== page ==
6. Edible Landscaping, the New York Botanical Garden will present a course on gardening fruit- and vegetable-bearing plants on Saturday, April 1, 10:00 a.m. to 2:30 p.m., at the Stone Barns Center for Food & Agriculture, 630 Bedford Road, Pocantico Hills. $50/person (718.817.8747).

7. Wine Dinner, as part of a series of Monday night wine dinners, The Biltmore Room will present a five-course dinner paired with wines from the estate of Domaine Jean-Louis Chave in Hermitage, a wine appellation in France's northern Rhône Valley, Monday, April 3, 7:00 p.m., at The Biltmore Room, 290 Eighth Avenue. $165/person, excluding tax and gratuity (212.807.0111).

8. Dine in Brooklyn, participating Brooklyn restaurants will serve three course meals for $20.06, Monday, April 3, through Tuesday, April 11.


Sunday Supper (Not) at Lucques


Back in January, when we took a brief, hastily planned visit to Los Angeles, we tried in earnest to secure a last-minute reservation at Suzanne Goin's much lauded Lucques. Unfortunately, it was fully booked (as was newish The Hungry Cat, where Goin's husband David Lentz is chef). Double whammy!

When we returned home, I licked my wounds by cooking from Ms. Goin's new cookbook, Sunday Suppers at Lucques (a gift from my mother-in-law). If I couldn't eat in the restaurant, at least I could try to get a taste through making one of her recipes. Right?

The book is comprised of a series of menus for six that would provide plenty of inspiration for a well-planned dinner party -- well-planned because many of the recipes require quite a bit of preparation and forethought. The short ribs, for example, look amazing, but required more preparation time than I could muster. What's more, dinner parties aren't currently on our agenda, so I hunkered down to look for a recipe adaptable for just the two of us (Anya's happily subsisting on breast milk for the time being).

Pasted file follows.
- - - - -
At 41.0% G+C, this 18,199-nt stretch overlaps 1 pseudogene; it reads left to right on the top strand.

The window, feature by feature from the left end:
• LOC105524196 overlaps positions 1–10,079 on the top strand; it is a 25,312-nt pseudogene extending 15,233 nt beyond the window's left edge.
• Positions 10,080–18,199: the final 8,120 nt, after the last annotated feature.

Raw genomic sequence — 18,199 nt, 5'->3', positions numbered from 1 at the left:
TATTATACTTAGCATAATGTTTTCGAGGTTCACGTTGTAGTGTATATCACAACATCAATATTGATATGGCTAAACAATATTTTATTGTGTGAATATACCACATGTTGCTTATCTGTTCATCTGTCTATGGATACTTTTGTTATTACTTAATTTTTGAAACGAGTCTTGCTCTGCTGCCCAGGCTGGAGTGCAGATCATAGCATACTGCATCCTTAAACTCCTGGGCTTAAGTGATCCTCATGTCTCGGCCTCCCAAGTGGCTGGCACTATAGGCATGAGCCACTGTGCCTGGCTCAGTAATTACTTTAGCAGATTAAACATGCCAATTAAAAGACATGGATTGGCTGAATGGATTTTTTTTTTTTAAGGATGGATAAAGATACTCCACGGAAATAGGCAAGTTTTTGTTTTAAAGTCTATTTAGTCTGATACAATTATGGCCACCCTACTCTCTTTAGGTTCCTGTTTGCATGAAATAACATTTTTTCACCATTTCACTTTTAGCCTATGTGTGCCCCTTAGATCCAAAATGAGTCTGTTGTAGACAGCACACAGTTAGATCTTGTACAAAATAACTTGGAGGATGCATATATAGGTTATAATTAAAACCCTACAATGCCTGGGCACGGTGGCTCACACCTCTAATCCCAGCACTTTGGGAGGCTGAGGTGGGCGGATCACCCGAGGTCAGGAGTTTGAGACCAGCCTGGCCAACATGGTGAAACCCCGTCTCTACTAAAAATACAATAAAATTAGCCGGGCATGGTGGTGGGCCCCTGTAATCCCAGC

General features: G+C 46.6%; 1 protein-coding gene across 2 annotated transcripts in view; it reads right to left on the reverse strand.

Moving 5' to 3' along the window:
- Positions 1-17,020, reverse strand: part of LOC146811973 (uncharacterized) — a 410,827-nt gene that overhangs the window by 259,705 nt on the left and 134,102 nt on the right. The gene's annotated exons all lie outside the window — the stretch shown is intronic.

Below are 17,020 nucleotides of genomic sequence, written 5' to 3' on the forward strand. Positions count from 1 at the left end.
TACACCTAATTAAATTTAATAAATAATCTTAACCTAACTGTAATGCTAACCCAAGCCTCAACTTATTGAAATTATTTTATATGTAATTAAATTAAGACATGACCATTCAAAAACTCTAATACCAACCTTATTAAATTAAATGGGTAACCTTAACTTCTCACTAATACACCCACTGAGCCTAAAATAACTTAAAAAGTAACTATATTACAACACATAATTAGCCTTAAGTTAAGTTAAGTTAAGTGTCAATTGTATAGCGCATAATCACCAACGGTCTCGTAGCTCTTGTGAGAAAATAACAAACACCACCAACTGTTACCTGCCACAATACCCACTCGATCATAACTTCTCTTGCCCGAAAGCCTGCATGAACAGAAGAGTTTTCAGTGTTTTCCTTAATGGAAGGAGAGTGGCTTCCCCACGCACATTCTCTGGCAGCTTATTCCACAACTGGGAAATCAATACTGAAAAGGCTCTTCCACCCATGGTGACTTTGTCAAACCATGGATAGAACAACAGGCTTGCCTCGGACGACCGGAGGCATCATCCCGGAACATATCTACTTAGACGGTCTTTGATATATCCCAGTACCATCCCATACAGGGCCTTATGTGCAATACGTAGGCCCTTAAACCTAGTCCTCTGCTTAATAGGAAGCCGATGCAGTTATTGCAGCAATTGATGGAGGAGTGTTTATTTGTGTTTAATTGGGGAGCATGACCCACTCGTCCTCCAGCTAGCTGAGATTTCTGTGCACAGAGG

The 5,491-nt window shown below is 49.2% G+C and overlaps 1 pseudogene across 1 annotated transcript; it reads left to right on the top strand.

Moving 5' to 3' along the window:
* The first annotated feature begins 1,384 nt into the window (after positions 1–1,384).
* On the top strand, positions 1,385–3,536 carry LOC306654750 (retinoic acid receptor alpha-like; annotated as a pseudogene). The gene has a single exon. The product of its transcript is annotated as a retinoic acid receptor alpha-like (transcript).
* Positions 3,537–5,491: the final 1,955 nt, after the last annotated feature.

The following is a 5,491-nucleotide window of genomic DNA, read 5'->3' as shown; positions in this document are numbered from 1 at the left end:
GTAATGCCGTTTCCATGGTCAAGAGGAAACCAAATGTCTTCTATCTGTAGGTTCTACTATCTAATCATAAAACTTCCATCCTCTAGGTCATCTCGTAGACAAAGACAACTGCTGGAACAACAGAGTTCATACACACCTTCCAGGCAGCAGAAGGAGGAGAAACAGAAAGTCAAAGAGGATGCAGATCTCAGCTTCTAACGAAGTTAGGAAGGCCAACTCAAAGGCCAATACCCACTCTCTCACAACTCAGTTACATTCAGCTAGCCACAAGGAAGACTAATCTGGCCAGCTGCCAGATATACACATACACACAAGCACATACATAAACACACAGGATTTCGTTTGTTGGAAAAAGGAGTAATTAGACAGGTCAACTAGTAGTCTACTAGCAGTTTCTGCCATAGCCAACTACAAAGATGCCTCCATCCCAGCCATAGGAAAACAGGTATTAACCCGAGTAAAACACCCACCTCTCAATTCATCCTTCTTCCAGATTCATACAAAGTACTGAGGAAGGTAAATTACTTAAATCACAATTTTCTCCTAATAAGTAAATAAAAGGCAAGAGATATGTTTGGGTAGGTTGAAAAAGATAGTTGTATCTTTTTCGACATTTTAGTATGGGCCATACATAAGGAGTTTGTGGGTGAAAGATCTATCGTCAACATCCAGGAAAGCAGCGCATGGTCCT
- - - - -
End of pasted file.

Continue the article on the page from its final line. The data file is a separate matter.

The menus are separated into four sections organized around each of the seasons. Each chapter opens with a rundown on the chef's favorite ingredients of the season, followed by the recipes. Where some cookbooks can be frustrating in their lack of organization beyond ingredient (meat, fish, pasta), the seasonal division makes it easy to focus in on just a handful of recipes that smartly take advantage of the season's bounty.

My first line of attack was to look for a winter recipe. Skimming past the more complicated one, I leafed through the book until I found what must be the easiest recipe in Ms. Goin's winter: Chicken paillards coated with breadcrumbs and Parmigiano and brown butter. She calls it a "retro classic  . . . Parmesan meets chicken Milanese meets fried chicken." And it is excellent -- crunchy coated chicken cutlets doused with lemony caper brown butter, along with a side of escarole.

As winter has now turned into spring (and the weather is just starting to catch up with the change of seasons), I'm looking forward to revisiting the book again for new, seasonal inspiration. Next winter, I'll make those short ribs.

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Agenda: 3/22 to 3/28

1. Ultimate Belgian Tasting, Ale Street News, the Belgian Consulate, and Petite Abeille restaurants will present a tasting of more than 100 Belgian beers, Friday, March 24, 6:30 to 10:30 p.m., at the Chelsea Art Museum, 556 W. 22nd St. $87/person, tickets are limited (800.351.9100).

2. Van Gogh's Kitchen: An Exploration with Food, Absinthe, and Wine, Alexandra Leaf, author of Van Gogh’s Table at the Auberge Ravoux, will lead a course and discussion of the signature dishes served at Auberge Ravoux, Vincent van Gogh’s last home, Saturday, March 25, 6:00 p.m. to 10:30 p.m., at the Institute of Culinary Education, 50 West 23rd Street. $120/person, including copy of the book (212.847.0700).